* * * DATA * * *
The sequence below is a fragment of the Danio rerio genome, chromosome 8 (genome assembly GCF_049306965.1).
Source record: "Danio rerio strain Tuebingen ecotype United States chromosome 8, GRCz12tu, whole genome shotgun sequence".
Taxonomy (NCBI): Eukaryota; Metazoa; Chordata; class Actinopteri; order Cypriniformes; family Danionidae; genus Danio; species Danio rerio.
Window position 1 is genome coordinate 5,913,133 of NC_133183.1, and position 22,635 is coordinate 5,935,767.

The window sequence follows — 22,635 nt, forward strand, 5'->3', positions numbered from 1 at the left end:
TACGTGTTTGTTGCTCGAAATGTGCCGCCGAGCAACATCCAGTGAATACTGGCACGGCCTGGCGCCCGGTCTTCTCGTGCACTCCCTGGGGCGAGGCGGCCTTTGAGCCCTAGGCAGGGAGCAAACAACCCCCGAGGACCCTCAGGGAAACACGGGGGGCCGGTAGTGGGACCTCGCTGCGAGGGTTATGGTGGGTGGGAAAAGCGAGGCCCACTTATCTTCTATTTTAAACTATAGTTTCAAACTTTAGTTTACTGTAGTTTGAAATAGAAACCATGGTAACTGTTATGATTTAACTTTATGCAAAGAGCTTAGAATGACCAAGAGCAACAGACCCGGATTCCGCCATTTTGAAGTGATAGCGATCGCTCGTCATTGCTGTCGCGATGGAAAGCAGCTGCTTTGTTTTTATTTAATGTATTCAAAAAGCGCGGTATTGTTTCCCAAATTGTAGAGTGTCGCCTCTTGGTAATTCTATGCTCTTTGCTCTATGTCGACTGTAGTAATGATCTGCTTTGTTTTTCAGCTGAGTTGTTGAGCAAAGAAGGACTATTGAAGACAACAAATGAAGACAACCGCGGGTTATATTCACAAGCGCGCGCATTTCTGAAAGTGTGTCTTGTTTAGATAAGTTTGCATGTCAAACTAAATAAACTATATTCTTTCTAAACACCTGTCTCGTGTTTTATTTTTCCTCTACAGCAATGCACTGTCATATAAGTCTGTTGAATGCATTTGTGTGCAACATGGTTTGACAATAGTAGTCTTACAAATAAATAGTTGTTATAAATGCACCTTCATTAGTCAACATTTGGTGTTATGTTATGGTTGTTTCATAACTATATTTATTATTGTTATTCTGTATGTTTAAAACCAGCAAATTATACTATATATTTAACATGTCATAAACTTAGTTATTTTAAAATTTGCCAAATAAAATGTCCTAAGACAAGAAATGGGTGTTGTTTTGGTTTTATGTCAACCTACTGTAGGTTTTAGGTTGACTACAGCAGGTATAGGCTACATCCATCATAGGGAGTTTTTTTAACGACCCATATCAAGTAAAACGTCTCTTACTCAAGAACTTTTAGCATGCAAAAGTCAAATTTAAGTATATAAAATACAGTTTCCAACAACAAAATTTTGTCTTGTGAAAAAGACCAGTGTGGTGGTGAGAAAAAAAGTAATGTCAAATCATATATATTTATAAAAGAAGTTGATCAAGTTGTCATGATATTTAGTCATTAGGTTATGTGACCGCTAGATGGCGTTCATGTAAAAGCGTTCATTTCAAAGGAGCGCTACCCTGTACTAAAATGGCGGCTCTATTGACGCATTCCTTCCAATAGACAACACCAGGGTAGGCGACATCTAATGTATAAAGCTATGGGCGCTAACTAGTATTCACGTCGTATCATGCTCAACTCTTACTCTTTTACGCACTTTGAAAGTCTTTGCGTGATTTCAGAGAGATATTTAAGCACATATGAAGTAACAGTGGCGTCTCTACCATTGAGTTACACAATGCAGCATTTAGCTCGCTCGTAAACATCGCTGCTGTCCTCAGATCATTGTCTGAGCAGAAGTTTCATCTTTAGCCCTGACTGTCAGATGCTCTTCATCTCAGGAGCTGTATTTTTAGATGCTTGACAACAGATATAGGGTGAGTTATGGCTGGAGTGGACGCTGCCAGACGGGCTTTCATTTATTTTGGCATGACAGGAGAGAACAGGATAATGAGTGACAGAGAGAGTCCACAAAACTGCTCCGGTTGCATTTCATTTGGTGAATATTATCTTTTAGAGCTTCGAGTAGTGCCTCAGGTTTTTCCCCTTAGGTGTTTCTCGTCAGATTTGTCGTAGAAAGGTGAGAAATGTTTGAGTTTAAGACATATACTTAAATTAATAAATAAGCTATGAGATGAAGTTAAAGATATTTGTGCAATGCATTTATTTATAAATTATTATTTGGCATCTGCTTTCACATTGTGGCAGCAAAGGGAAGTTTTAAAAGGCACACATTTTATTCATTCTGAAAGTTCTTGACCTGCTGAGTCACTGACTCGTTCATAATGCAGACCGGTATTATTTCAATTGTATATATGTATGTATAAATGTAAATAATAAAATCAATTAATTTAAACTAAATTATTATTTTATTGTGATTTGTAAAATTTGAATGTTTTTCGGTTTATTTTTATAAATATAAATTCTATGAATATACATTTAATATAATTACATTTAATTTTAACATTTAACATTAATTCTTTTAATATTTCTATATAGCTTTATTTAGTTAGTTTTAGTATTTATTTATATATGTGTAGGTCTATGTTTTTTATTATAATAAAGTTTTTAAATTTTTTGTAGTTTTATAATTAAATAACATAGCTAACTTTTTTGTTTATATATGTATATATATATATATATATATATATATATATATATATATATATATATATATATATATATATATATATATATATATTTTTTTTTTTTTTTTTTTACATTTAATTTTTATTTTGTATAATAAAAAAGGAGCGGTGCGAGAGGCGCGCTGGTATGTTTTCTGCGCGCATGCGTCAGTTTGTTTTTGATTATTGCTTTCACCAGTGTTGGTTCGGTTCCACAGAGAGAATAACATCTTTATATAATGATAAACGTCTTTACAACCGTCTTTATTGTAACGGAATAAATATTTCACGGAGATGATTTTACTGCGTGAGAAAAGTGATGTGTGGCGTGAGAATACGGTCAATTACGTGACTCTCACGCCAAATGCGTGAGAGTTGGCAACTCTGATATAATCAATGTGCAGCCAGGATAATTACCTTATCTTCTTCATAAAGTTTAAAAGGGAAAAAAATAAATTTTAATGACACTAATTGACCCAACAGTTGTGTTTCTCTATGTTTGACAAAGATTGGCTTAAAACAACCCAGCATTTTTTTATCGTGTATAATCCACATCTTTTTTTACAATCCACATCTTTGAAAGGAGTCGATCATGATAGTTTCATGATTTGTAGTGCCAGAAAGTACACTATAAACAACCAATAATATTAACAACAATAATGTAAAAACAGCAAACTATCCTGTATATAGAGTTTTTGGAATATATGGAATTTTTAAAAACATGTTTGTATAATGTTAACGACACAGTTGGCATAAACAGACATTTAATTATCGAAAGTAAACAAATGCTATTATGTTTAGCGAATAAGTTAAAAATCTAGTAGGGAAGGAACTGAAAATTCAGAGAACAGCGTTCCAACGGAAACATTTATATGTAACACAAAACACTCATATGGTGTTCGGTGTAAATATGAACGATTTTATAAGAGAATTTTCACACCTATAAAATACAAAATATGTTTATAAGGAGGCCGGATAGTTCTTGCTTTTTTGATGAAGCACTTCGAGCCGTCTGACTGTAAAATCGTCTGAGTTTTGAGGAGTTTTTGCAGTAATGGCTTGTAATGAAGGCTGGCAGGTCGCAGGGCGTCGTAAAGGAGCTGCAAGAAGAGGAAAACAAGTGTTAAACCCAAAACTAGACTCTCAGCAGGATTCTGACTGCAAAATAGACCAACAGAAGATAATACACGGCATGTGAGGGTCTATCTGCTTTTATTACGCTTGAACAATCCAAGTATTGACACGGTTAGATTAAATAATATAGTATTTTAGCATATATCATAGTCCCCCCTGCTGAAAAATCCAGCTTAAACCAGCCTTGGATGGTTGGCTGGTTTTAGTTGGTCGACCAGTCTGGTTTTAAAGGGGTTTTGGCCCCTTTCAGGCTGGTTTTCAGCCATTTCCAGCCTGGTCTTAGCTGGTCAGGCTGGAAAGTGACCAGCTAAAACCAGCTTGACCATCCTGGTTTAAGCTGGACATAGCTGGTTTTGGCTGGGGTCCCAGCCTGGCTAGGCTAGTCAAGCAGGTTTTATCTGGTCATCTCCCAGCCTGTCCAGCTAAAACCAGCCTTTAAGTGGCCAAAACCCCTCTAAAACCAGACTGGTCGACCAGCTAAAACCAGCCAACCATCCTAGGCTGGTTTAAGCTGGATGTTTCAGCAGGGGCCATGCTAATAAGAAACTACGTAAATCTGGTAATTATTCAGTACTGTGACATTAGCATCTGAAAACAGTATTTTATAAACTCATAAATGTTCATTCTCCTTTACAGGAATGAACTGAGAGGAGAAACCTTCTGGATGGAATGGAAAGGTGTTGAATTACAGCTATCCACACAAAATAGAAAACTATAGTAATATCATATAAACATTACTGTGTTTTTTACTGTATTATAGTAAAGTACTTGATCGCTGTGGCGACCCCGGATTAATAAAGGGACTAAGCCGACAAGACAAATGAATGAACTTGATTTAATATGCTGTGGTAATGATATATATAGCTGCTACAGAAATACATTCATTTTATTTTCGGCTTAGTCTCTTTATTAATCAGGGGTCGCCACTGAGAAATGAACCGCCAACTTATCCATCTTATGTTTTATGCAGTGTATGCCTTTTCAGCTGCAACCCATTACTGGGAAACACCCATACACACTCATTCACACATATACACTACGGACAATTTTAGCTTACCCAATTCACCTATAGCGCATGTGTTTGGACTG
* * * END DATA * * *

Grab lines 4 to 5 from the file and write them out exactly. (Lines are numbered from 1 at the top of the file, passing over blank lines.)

Window position 1 is genome coordinate 5,913,133 of NC_133183.1, and position 22,635 is coordinate 5,935,767.

The window sequence follows — 22,635 nt, forward strand, 5'->3', positions numbered from 1 at the left end: